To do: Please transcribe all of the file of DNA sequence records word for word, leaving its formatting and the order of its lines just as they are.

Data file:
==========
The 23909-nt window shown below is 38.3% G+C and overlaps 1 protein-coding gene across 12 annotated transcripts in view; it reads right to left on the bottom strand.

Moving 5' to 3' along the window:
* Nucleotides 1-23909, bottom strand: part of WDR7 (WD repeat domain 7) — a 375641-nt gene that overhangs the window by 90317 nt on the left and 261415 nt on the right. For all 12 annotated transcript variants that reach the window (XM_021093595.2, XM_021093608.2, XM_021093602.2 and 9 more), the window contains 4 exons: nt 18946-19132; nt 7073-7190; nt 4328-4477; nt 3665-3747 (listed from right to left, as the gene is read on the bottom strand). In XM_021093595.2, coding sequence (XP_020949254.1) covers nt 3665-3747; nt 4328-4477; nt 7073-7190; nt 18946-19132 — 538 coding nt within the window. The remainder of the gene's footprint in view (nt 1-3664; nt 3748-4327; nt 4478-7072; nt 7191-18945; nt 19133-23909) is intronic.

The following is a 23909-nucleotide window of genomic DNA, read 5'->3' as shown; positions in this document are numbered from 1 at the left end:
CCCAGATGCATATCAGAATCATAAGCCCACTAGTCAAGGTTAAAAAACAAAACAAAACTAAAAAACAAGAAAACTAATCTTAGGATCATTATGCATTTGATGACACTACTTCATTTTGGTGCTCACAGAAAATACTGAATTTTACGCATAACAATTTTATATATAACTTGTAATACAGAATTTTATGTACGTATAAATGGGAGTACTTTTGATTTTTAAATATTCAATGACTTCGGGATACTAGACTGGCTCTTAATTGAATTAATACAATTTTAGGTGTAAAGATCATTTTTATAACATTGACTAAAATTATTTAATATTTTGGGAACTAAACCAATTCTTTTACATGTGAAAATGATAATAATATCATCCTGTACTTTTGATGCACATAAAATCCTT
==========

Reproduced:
The 23909-nt window shown below is 38.3% G+C and overlaps 1 protein-coding gene across 12 annotated transcripts in view; it reads right to left on the bottom strand.

Moving 5' to 3' along the window:
* Nucleotides 1-23909, bottom strand: part of WDR7 (WD repeat domain 7) — a 375641-nt gene that overhangs the window by 90317 nt on the left and 261415 nt on the right. For all 12 annotated transcript variants that reach the window (XM_021093595.2, XM_021093608.2, XM_021093602.2 and 9 more), the window contains 4 exons: nt 18946-19132; nt 7073-7190; nt 4328-4477; nt 3665-3747 (listed from right to left, as the gene is read on the bottom strand). In XM_021093595.2, coding sequence (XP_020949254.1) covers nt 3665-3747; nt 4328-4477; nt 7073-7190; nt 18946-19132 — 538 coding nt within the window. The remainder of the gene's footprint in view (nt 1-3664; nt 3748-4327; nt 4478-7072; nt 7191-18945; nt 19133-23909) is intronic.

The following is a 23909-nucleotide window of genomic DNA, read 5'->3' as shown; positions in this document are numbered from 1 at the left end:
CCCAGATGCATATCAGAATCATAAGCCCACTAGTCAAGGTTAAAAAACAAAACAAAACTAAAAAACAAGAAAACTAATCTTAGGATCATTATGCATTTGATGACACTACTTCATTTTGGTGCTCACAGAAAATACTGAATTTTACGCATAACAATTTTATATATAACTTGTAATACAGAATTTTATGTACGTATAAATGGGAGTACTTTTGATTTTTAAATATTCAATGACTTCGGGATACTAGACTGGCTCTTAATTGAATTAATACAATTTTAGGTGTAAAGATCATTTTTATAACATTGACTAAAATTATTTAATATTTTGGGAACTAAACCAATTCTTTTACATGTGAAAATGATAATAATATCATCCTGTACTTTTGATGCACATAAAATCCTT